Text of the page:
Error Handling part 3: Techniques

In previous post, we explored levels of abstractions and the flow of errors through interfaces. We did not, however, examine the actual tools used to implement them.

In this post, we will review the main error handling paradigms.

Error handling techniques

Error codes

The oldest way to report errors: return a value that tells whether an error occured.

void consumer()
   if (provider() != Code::Ok) {
       // handle error
   // continue
Checking for error with a code.
[[nodiscard]] Code provider()
   if (failure) {
       return Code::Failure;
   return Code::Ok;
Signalling an error with a code.

Easy to implement, easy to understand, and very portable. This is common in C-style and cross-language APIs.

It is fully manual though, which implies significant drawbacks:

  • In most languages, it is buggy by default: the consumer() is expected to check for error codes, but if it forgets to do it, the error is silently discarded.

    This specific example code uses a C++17 feature, the [[nodiscard]] attribute, to ask the compiler to verify that the consumer uses the error code, alleviating that risk. This feature does not exist in most languages, though.

  • Error forwarding adds a lot of boilerplate, as every single function along the call stack must implement it manually.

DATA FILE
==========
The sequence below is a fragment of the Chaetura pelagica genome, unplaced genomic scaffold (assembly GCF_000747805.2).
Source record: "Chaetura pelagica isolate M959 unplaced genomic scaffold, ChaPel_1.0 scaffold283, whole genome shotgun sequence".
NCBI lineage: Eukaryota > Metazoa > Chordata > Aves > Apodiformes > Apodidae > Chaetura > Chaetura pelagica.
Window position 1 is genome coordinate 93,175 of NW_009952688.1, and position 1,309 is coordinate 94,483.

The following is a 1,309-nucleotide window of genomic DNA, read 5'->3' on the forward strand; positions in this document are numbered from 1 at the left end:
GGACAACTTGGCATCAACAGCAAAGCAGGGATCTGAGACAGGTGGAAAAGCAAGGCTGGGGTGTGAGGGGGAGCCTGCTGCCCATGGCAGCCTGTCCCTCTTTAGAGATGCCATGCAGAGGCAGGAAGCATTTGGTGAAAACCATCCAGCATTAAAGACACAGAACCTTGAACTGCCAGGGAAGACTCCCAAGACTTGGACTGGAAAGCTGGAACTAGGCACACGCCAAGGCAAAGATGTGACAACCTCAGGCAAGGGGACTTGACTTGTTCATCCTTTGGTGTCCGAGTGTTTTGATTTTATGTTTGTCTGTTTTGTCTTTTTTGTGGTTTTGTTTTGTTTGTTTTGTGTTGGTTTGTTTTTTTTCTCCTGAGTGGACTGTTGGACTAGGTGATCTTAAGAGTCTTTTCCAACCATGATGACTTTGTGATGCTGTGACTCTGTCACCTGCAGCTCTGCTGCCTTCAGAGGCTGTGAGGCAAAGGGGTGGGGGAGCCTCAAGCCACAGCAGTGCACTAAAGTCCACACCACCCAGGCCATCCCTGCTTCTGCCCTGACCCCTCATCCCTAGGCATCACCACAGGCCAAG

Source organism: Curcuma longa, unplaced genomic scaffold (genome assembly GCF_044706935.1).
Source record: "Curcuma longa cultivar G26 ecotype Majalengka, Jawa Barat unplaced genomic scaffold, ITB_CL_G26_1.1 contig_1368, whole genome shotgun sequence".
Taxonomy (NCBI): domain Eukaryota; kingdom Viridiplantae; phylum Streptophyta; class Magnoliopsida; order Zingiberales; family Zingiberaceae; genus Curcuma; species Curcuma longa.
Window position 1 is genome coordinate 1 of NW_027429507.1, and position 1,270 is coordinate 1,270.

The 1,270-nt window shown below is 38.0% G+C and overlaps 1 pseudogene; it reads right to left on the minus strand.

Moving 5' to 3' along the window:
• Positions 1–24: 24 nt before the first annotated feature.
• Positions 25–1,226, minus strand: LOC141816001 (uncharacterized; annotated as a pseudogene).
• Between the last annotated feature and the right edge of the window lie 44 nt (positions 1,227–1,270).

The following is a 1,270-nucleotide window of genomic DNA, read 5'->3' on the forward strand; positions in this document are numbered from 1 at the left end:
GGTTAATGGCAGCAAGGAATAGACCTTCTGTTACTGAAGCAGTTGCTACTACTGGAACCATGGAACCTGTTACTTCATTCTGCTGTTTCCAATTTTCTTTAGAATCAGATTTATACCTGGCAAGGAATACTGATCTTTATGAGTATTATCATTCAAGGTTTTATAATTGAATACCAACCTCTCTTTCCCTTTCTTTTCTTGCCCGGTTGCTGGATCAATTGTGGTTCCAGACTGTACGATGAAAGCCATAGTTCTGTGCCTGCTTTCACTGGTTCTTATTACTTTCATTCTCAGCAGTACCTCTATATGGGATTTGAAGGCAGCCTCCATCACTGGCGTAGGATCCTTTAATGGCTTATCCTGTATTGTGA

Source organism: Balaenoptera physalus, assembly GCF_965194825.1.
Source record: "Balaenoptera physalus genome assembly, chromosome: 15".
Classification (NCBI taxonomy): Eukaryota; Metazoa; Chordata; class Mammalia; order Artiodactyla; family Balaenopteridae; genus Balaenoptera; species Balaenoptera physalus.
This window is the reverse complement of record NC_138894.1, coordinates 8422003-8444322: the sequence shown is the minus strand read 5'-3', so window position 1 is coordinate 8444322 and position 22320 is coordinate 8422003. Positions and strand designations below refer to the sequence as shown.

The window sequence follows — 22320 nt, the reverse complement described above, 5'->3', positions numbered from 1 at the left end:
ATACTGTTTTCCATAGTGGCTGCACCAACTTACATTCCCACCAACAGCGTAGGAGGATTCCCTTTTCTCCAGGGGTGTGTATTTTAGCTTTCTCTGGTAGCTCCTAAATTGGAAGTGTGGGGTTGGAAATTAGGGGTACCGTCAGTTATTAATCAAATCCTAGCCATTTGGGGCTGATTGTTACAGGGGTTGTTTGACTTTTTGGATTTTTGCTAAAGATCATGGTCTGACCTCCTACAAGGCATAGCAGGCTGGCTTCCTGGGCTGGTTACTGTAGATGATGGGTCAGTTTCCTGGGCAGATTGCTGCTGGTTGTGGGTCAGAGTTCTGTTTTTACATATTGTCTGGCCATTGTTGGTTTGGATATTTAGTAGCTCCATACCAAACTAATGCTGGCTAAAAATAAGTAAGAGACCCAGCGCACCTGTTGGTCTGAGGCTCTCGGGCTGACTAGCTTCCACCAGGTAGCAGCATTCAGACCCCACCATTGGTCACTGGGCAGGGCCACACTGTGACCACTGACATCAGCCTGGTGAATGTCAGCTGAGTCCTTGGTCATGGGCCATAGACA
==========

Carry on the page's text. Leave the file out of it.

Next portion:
And again, if a single function misses it, it is silently discarded.

Sentinel values

Somewhat similar to error codes. The idea is to package in one type both information about success or failure and the actual result.

void consumer()
   auto handle = provider();
   if (handle == InvalidHandle) {
       // handle error
   // use handle
Checking for error with a sentinel.
Handle provider()
   if (failure) {
       return InvalidHandle;
   // continue
   return actualHandle;
Signalling an error with a sentienl.

Many variants exist, such as:

  • NULL pointers in C.
  • returning a negative value in many POSIX apis, such as open().
  • similarly, INVALID_HANDLE_VALUE in Win32 APIs.

The main point is to allow using the same approach as error codes, without having to use a separate parameter. It only works if the type inherently has some unused values that can be used to signify the lack of a useful value. That special value is called a sentinel.

The method has the same pros and cons as error codes.


Error handling as part of language control flow.

void consumer()
   try {
   } catch (const Error & err) {
       // handle error
   // continue
Checking for error with exceptions.
void provider()
   if (failure) {
       throw Error("blah");
   // continue
Signalling an error with exceptions.

The main advantages of exceptions are that:

  • They make it easy to have structured error handling, typically by using some kind of exception class hierarchies.
  • They skip forwarding boilerplate entirely, as exceptions automatically raise up to the point catching them.
  • This makes them safe by default: errors will not be discarded.

This typically comes at the price of much more complexity: